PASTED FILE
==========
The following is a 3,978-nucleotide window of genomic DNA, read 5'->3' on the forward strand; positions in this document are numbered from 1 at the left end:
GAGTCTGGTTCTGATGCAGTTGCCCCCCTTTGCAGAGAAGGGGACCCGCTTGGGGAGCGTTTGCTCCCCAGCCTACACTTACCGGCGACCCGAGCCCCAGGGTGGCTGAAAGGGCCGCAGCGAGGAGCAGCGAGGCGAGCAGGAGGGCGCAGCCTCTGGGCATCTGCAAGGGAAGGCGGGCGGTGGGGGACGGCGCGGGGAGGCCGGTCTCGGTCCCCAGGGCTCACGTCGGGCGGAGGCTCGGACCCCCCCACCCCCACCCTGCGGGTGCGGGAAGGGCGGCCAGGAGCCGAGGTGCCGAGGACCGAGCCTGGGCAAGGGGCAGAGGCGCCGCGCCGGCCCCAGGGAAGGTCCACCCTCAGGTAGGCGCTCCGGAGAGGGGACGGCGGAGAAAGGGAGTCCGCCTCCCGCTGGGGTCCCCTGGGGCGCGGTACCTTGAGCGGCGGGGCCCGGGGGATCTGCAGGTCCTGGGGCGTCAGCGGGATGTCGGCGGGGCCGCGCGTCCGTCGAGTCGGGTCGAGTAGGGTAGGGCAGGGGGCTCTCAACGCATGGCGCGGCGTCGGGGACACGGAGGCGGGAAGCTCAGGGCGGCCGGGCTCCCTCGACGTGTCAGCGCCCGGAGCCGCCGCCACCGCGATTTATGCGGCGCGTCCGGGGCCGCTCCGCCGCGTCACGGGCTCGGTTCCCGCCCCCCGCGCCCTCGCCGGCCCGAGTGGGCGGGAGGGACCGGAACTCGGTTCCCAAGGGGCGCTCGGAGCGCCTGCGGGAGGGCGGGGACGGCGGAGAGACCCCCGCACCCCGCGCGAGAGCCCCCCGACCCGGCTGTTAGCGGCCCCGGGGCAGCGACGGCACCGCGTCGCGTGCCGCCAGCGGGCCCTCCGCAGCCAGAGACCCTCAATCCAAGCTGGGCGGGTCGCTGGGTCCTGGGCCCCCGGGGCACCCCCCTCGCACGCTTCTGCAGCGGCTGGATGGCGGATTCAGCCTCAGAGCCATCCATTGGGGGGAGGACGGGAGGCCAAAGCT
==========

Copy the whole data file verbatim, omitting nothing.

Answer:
The following is a 3,978-nucleotide window of genomic DNA, read 5'->3' on the forward strand; positions in this document are numbered from 1 at the left end:
GAGTCTGGTTCTGATGCAGTTGCCCCCCTTTGCAGAGAAGGGGACCCGCTTGGGGAGCGTTTGCTCCCCAGCCTACACTTACCGGCGACCCGAGCCCCAGGGTGGCTGAAAGGGCCGCAGCGAGGAGCAGCGAGGCGAGCAGGAGGGCGCAGCCTCTGGGCATCTGCAAGGGAAGGCGGGCGGTGGGGGACGGCGCGGGGAGGCCGGTCTCGGTCCCCAGGGCTCACGTCGGGCGGAGGCTCGGACCCCCCCACCCCCACCCTGCGGGTGCGGGAAGGGCGGCCAGGAGCCGAGGTGCCGAGGACCGAGCCTGGGCAAGGGGCAGAGGCGCCGCGCCGGCCCCAGGGAAGGTCCACCCTCAGGTAGGCGCTCCGGAGAGGGGACGGCGGAGAAAGGGAGTCCGCCTCCCGCTGGGGTCCCCTGGGGCGCGGTACCTTGAGCGGCGGGGCCCGGGGGATCTGCAGGTCCTGGGGCGTCAGCGGGATGTCGGCGGGGCCGCGCGTCCGTCGAGTCGGGTCGAGTAGGGTAGGGCAGGGGGCTCTCAACGCATGGCGCGGCGTCGGGGACACGGAGGCGGGAAGCTCAGGGCGGCCGGGCTCCCTCGACGTGTCAGCGCCCGGAGCCGCCGCCACCGCGATTTATGCGGCGCGTCCGGGGCCGCTCCGCCGCGTCACGGGCTCGGTTCCCGCCCCCCGCGCCCTCGCCGGCCCGAGTGGGCGGGAGGGACCGGAACTCGGTTCCCAAGGGGCGCTCGGAGCGCCTGCGGGAGGGCGGGGACGGCGGAGAGACCCCCGCACCCCGCGCGAGAGCCCCCCGACCCGGCTGTTAGCGGCCCCGGGGCAGCGACGGCACCGCGTCGCGTGCCGCCAGCGGGCCCTCCGCAGCCAGAGACCCTCAATCCAAGCTGGGCGGGTCGCTGGGTCCTGGGCCCCCGGGGCACCCCCCTCGCACGCTTCTGCAGCGGCTGGATGGCGGATTCAGCCTCAGAGCCATCCATTGGGGGGAGGACGGGAGGCCAAAGCT